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UPDATES FROM THE STATES: Consumer Data Privacy with New Hampshire, Kentucky, and possibly at the FEDERAL level, oh my!
Thursday, April 11, 2024

The numbers keep climbing when it comes to Consumer Data Privacy with the states, we are now up to 15 states that have passed laws and many more are working to push their respective bills over the finish line like Maryland (has one on the Governor’s desk), Minnesota, Pennsylvania, and Vermont to name a few. The latest states to have signed consumer data privacy into law are Kentucky and New Hampshire. There are rumblings of a bipartisan federal bill, the American Privacy Rights Act of 2024, that might actually have legs this time. One major thing to note about this bill is consumers will be provided a private right of action, something that is not given in the states.

Check out the new states at a high level below.

First up New Hampshire, signed by the Governor at the beginning of last month and will go into effect January 1, 2025. This act applies to persons conducting business, producing products or services targeted to the residents of New Hampshire during a one-year period that:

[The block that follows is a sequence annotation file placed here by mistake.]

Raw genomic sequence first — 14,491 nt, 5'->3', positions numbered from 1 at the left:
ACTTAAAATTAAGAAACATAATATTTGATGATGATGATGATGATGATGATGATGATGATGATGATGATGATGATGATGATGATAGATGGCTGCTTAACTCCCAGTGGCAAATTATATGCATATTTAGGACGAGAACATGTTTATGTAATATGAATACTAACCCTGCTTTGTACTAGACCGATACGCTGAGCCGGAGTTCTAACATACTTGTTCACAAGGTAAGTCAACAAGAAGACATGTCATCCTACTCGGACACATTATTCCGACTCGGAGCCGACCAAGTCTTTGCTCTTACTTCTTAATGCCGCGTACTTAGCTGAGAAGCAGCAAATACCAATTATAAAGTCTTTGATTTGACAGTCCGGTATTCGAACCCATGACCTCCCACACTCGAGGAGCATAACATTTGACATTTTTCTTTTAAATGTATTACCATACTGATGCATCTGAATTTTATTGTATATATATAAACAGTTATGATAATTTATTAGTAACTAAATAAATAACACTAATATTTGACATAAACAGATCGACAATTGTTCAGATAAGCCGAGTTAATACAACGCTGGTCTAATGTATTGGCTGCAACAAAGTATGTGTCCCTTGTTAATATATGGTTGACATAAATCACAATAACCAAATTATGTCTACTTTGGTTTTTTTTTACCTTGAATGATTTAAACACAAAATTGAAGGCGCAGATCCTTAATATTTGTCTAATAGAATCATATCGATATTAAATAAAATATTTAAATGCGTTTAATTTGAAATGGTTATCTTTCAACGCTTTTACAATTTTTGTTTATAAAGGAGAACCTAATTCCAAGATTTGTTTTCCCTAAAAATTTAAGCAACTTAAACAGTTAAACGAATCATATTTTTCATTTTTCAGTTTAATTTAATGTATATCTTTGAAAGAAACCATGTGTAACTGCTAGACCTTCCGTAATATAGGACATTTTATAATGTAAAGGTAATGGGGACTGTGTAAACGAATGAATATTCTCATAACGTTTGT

(a) Controlled or processed the personal data of not less than 35,000 unique consumers, excluding personal data controlled or processed solely for the purpose of completing a payment transaction; or

(b) Controlled or processed the personal data of not less than 10,000 unique consumers and derived more than 25 percent of their gross revenue from the sale of personal data.

Consumers will have the right to request the following free of charge once per 12-month period. Consumers can designate an authorized agent, including technology, to act on their behalf. Businesses must comply with the opt-out request if they can verify the identity of the consumer and the authorized agent acting on their behalf.

  • Right to know and access
  • Right to correct
  • Right to delete
  • Right to data portability
  • Right to opt out of
    • Targeted Advertising
    • Sale of personal data
    • Decision Profiling

Businesses must respond to consumer requests within 45 days, may extend response time by an additional 45 days when reasonably necessary but must inform consumers of the extension within the initial 45day period. If the business denies a consumer data privacy request, they must inform them within 45 days of the reason for denying the request along with instructions for how the consumer may appeal the decision. Businesses do not have to comply with requests when they have good-faith, reasonable, and documented belief the request is fraudulent, if this is the case the business must inform the requester that they believe the request is fraudulent, the reason(s) why and that they are denying the request.